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Monday, March 5, 2012

Cake By the Pound

Golden, moist, and delicious

Don't be fooled.  Use 5 Eggs!

Pound cake goes way back in my family, to when we had a few less pounds to worry about. No wonder we love it.  It’s got all the good stuff: heaps of sugar, butter, flour, milk, and eggs.  Well, as they say, everything in moderation, but in the case of the most delicious pound cake you’ve ever tasted, you have to moderate your quest for moderation.  Either that, or do what we do.  Invite friends over and let them slather the calories down their own greedy throats.  I gave mine to a ton of friends, and both of them gobbled it right up.
A bit of history.  It was way, way back in the 1700’s when Dawg Pound, a delirious baker from Halfbakeshire, and his first wife, Wright Ata Pound, having tired of producing meat and potato pies for the undernourished, decided to deliver a hammer blow to those slight of waist and lacking in bulk.  The recipe they threw together called for a pound each of butter, flour, eggs, and sugar.  Thus the Pound Cake was born.  It was not until centuries later that a foursome of doctors, quite by accident, discovered the real advantage of pound cake.  It raises cholesterol, thus necessitating the consumption of copious quantities of red wine! Oh, what a happy day that was.  Church bells rang!  People danced in the streets.  Thus began the quaint custom of ‘pounding down’ a few.
This recipe cuts considerably the traditional quantities of  a pound of this and a pound of that, but nothing is lost and a lot is gained.  If you’re used to pound cake that is dry and flavorless, you’re in for a culinary rebirth.  This one is so rich and moist you’ll sneak back in the kitchen late at night, when calories don’t count.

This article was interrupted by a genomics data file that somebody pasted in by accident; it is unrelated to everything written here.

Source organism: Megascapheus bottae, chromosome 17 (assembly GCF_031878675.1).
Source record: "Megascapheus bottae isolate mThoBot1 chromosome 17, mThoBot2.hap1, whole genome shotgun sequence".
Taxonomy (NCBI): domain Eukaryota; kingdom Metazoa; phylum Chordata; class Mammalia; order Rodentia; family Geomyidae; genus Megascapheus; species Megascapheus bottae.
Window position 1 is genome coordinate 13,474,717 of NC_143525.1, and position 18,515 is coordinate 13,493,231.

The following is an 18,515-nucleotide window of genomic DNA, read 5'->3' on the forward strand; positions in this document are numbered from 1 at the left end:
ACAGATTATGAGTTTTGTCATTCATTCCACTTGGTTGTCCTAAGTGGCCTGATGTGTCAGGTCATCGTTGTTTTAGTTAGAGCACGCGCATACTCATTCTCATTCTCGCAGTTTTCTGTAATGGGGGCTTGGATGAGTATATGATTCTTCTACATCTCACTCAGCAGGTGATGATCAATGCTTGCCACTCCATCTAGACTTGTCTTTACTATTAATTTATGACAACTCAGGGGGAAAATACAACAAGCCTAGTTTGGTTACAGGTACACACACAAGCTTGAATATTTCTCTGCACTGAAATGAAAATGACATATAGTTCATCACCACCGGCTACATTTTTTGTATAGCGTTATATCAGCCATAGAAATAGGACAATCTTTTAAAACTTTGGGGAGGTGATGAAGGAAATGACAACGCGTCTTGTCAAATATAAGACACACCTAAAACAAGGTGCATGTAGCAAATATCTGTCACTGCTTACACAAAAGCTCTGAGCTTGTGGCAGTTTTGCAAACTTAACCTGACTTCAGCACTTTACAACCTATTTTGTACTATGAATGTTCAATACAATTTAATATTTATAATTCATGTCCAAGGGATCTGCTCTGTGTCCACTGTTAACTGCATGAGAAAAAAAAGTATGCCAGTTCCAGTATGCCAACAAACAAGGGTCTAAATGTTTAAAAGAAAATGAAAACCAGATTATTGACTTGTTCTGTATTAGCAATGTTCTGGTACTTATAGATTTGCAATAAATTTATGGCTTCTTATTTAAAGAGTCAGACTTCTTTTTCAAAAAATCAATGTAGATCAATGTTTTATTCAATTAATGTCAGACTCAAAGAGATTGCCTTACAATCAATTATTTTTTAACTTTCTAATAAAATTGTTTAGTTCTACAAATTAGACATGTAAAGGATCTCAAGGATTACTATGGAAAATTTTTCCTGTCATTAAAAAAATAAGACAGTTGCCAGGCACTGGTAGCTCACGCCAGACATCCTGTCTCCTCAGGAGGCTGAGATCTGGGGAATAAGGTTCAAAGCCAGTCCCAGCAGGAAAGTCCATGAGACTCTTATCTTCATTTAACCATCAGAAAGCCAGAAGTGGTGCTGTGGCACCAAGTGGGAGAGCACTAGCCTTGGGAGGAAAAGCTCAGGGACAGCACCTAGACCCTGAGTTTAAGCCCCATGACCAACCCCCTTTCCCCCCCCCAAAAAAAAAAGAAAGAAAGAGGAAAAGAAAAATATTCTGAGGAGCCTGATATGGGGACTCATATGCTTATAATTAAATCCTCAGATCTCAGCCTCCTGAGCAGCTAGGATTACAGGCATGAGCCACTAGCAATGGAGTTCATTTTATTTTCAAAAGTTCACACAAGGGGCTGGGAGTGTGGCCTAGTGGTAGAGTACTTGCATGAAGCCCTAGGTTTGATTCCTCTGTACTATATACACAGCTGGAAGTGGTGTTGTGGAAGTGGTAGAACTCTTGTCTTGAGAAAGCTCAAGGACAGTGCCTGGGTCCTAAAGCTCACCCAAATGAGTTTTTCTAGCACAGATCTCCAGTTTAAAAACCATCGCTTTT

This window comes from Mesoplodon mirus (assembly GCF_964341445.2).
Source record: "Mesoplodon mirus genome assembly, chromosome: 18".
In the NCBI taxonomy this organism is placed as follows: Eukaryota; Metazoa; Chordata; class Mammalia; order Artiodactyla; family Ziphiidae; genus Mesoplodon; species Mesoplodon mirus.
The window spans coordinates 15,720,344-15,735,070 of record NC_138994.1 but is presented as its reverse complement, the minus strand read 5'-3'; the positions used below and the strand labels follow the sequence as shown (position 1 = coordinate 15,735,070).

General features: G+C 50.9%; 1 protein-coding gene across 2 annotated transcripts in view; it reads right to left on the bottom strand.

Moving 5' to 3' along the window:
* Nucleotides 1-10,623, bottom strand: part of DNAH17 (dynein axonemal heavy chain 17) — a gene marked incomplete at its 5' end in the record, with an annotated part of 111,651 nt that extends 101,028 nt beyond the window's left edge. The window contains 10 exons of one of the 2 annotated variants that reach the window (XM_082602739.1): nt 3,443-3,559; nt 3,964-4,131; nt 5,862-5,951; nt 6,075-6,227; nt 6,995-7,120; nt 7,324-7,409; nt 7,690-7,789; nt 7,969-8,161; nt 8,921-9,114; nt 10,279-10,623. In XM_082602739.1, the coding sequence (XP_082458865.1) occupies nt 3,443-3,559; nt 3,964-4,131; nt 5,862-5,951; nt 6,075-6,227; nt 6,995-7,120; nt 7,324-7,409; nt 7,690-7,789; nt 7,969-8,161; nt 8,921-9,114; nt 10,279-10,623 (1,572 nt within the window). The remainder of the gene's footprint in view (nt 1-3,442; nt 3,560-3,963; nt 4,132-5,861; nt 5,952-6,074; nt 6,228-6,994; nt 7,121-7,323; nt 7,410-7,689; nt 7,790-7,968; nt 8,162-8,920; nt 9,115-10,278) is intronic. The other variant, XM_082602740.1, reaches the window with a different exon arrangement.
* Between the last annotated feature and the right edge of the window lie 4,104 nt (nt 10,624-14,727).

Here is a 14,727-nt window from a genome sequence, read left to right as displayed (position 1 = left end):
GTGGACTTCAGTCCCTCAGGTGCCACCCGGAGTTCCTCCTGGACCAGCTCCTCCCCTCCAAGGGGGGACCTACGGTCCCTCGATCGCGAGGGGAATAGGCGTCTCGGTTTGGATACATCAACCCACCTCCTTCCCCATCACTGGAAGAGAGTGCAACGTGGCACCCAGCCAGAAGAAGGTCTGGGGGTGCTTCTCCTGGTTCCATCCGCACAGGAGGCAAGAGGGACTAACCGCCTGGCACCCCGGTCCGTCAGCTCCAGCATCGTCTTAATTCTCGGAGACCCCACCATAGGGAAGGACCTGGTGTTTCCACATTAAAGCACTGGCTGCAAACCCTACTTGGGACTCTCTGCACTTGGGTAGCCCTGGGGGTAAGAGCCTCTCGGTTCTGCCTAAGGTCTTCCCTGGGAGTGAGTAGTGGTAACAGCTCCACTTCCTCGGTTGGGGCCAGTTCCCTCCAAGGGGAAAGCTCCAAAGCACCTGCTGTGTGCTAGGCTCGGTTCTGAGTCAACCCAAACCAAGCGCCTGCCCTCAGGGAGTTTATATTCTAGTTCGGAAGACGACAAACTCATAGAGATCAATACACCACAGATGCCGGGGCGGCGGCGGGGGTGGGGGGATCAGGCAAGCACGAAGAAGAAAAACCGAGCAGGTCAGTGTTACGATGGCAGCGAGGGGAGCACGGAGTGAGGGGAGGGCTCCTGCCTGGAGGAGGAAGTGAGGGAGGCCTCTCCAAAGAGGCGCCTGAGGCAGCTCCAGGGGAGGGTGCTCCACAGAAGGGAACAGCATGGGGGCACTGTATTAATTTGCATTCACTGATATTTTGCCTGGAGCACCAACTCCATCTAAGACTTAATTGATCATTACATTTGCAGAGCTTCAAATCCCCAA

Pound Cake

3 Sticks of butter, or two sticks of butter and half a cup of shortening
(Those substituting margarine will be bound over to the authorities.)
3 Cups of sugar (Diet chemical users, please just shoot yourselves now)
5 Eggs (I use ‘free range’ eggs, spawned by chickens training for a marathon.)
3 Cups of flour (No, I don’t grind my own, but I grind my teeth at the question.)
 1/2 teaspoon baking powder (Aluminum free, natch!  We ain’t makin’ cars!)
1 Cup milk
1 teaspoon vanilla
1 teaspoon lemon extract  (only if you’re a timid mouse, governed by indecision and fear of failure;  otherwise use a Tablespoon of freshly grated lemon rind.)

Pre-heat oven to 325ºF or 165º C.

Cream the butter (or butter and shortening), add the sugar and beat until they are combined.  (I use my food processor to this point, then switch to hand mixing for a less fluffy consistency.)  Add the eggs one at a time, while continuing to beat the mixture.  Sift together the flour and baking powder.  Add the flour and the milk, a portion at a time, to the bowl of butter, sugar, and eggs.  Mix until everything is combined.  Add the flavorings and beat again.
Pour the batter into two, well greased loaf pans and bake for 1 1/4 hours to 1 1/2 hours.  Test occasionally by inserting a knife.  When the knife comes out clean, the cakes are done.
Note:  If the cakes are browning too fast, cover with a sheet of aluminum foil.

There are various ways to serve pound cake, other than slicing and slamming it down freestyle.  A friend’s mother likes to butter and toast the slices and serve them with a dollop of vanilla ice cream on top.  Sliced, sugared, strawberries on top, is another good way.  I eat my slice plain, with a cup of milk, because I'm a good boy and that’s the way my mother taught me..
There are also many variations of the cake itself.  I sometimes add nuts.  Pecans, or toasted almond slivers work well.  The cake may also be dusted with powdered sugar.
However you make it and serve it, your pound cake is going to make people view you in a new light.  No longer will you be the just another dog in the pack.  You’ll be the leader of the pound.  Whoops, gotta run.  Time for my dose of red wine.

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